Lexus is back at it with innovative lighting technology. The BladeScan headlights available in Europe on the 2020 RX utilize a new mechanism for throwing light further down the road, aiming that light more precisely, and doing so without blinding other road users. Lights from other OEMs with the same capabilities have increased the number of LEDs inside the housing for finer control. The BladeScan module inside the Lexus lights holds the number of LEDs down to 10 on each side of the RX, which Lexus says is a more cost-effective solution. In fact, BladeScan uses fewer LEDs than Lexus' most recent adaptive high-beam system, which has 24 LEDs on each side.
The LEDs in the new module are arranged in two rows, eight on top, two on bottom. The diodes are fed information about objects ahead, and adjust their intensity to dim light aimed at an oncoming car, or illuminate a pedestrian by the roadside. However, the LEDs don't shine their light down the road, they shine their strobing light onto two blade-shaped mirrors — hence the name BladeScan — that rotate at high speed. The light reflects off the mirrored blades and into a lens, which orients the beam down the road.
The IIHS has finally crash tested the 2020 Toyota Corolla sedan, and it has earned the organization's second highest commendation of Top Safety Pick. It matches the hatchback that was tested earlier, meaning all versions of the Corolla have this high safety rating.
Getting the car to the Top Safety Pick rating are excellent crash test results. The car earned the top "Good" ratings for all crashes including the difficult passenger-side small overlap crash. Its standard forward collision warning and automatic emergency braking systems also earned the top "Superior" rating and was able to prevent a collision even at 25 mph.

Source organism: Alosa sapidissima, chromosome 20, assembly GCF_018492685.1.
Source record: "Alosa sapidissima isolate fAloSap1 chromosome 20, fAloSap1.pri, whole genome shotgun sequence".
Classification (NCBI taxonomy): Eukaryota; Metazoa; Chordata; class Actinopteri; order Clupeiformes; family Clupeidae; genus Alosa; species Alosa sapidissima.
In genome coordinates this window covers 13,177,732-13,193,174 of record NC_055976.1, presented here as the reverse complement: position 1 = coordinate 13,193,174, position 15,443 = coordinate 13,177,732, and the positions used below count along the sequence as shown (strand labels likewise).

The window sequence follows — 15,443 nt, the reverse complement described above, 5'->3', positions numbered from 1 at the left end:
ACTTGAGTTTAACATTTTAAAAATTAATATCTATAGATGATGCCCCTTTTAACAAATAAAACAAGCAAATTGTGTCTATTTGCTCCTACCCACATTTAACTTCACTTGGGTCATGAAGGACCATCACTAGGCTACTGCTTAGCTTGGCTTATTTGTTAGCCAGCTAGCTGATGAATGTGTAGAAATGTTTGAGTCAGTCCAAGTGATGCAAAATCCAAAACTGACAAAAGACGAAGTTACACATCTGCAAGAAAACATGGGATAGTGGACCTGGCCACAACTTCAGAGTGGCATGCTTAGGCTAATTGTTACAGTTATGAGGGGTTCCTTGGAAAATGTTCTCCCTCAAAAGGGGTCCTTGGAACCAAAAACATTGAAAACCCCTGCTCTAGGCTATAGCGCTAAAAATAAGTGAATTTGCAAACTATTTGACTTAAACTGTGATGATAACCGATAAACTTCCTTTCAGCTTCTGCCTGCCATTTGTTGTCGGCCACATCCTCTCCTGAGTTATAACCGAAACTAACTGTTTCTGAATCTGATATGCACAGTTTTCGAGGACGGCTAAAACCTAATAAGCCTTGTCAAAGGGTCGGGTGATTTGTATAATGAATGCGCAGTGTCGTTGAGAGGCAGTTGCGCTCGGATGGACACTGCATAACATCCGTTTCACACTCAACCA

Japanese Prime Minister Shinzo Abe has called for urgent measures to protect children going to and coming home from school.
Abe summoned education minister Masahiko Shibayama and National Public Safety Commission chair Junzo Yamamoto to the prime minister's office on Tuesday to discuss the mass stabbings in Kawasaki City, near Tokyo, earlier in the day.
Japan's labor ministry has requested the operator of the crippled Fukushima Daiichi nuclear power plant to carefully manage the safety of foreigners hired for decommissioning work.
Tokyo Electric Power Company, or TEPCO, announced last month that it plans to allow foreigners to work at the facility through Japan's new visa program.
The changes Honda made when it refreshed its HR-V for 2019 have earned the small crossover a Top Safety Pick from the Insurance Institute for Highway Safety, when equipped with optional LED headlights and front crash avoidance technology.
Honda made some structural changes to its Hi-rider Revolutionary Vehicle that IIHS says help to better protect occupants in small overlap and moderate overlap front crashes, which replicate a vehicle clipping a stationary object on its front corners. Previous models earned an acceptable rating for the driver-side small overlap front crash test, and weren't tested for passenger-side small overlap. IIHS gave the 2019 model good ratings, the highest possible, in all six crashworthiness tests.
Japan's Ground Self-Defense Force says the misfiring of a mortar shell during training last month was due to failed safety checks. Nineteen personnel are being penalized for the incident.
The shell landed near a national highway near the GSDF training ground in Shiga Prefecture in western Japan. No one was injured but a vehicle was damaged by debris.
Japanese Defense Minister Takeshi Iwaya and the commander of the US forces in Japan, Lieutenant General Jerry Martinez, have agreed to speed up talks on safety inspections of US helicopters.
Iwaya met Martinez on Thursday at the Defense Ministry in Tokyo. It was their first meeting since Iwaya's appointment in the recent cabinet reshuffle.